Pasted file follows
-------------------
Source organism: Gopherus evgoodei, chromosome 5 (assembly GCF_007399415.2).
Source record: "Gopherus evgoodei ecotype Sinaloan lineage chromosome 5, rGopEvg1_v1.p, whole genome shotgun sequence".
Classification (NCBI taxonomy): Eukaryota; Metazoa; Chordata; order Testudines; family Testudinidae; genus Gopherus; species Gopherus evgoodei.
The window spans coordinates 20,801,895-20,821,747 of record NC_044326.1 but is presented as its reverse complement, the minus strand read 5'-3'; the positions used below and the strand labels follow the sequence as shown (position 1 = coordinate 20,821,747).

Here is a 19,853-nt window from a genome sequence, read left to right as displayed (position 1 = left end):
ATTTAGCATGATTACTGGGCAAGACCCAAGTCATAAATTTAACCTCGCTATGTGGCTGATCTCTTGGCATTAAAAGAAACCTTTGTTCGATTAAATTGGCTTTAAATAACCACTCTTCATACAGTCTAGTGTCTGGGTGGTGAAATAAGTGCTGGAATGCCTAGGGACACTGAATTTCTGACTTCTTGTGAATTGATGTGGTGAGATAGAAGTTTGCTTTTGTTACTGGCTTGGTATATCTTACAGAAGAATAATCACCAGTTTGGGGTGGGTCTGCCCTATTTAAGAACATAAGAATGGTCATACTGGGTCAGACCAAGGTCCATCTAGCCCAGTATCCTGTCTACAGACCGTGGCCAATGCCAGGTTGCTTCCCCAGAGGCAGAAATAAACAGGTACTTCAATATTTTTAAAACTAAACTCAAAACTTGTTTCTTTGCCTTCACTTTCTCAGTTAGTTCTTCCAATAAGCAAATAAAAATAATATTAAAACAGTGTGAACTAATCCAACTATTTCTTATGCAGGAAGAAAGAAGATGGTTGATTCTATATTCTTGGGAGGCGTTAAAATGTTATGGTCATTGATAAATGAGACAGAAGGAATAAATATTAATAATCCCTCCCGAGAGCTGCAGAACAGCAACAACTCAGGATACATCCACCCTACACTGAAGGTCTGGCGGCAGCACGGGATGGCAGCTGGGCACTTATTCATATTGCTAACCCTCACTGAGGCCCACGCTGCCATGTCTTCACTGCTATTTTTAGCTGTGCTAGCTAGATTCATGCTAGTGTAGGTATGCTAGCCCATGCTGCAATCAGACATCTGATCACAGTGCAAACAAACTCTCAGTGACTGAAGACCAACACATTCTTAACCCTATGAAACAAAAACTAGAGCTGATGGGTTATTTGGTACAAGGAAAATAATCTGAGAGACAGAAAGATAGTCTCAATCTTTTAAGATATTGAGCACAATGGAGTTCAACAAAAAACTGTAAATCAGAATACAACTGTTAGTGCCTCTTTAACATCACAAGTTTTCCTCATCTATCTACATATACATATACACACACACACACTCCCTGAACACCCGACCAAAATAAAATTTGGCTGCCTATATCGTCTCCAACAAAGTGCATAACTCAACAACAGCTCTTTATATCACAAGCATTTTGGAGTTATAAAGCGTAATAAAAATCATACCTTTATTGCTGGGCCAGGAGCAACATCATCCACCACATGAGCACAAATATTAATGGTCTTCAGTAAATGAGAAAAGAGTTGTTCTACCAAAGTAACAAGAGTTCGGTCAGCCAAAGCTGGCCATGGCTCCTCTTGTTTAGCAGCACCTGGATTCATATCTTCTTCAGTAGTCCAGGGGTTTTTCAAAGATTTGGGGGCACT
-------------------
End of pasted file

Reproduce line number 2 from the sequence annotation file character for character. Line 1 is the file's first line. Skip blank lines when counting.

Source record: "Gopherus evgoodei ecotype Sinaloan lineage chromosome 5, rGopEvg1_v1.p, whole genome shotgun sequence".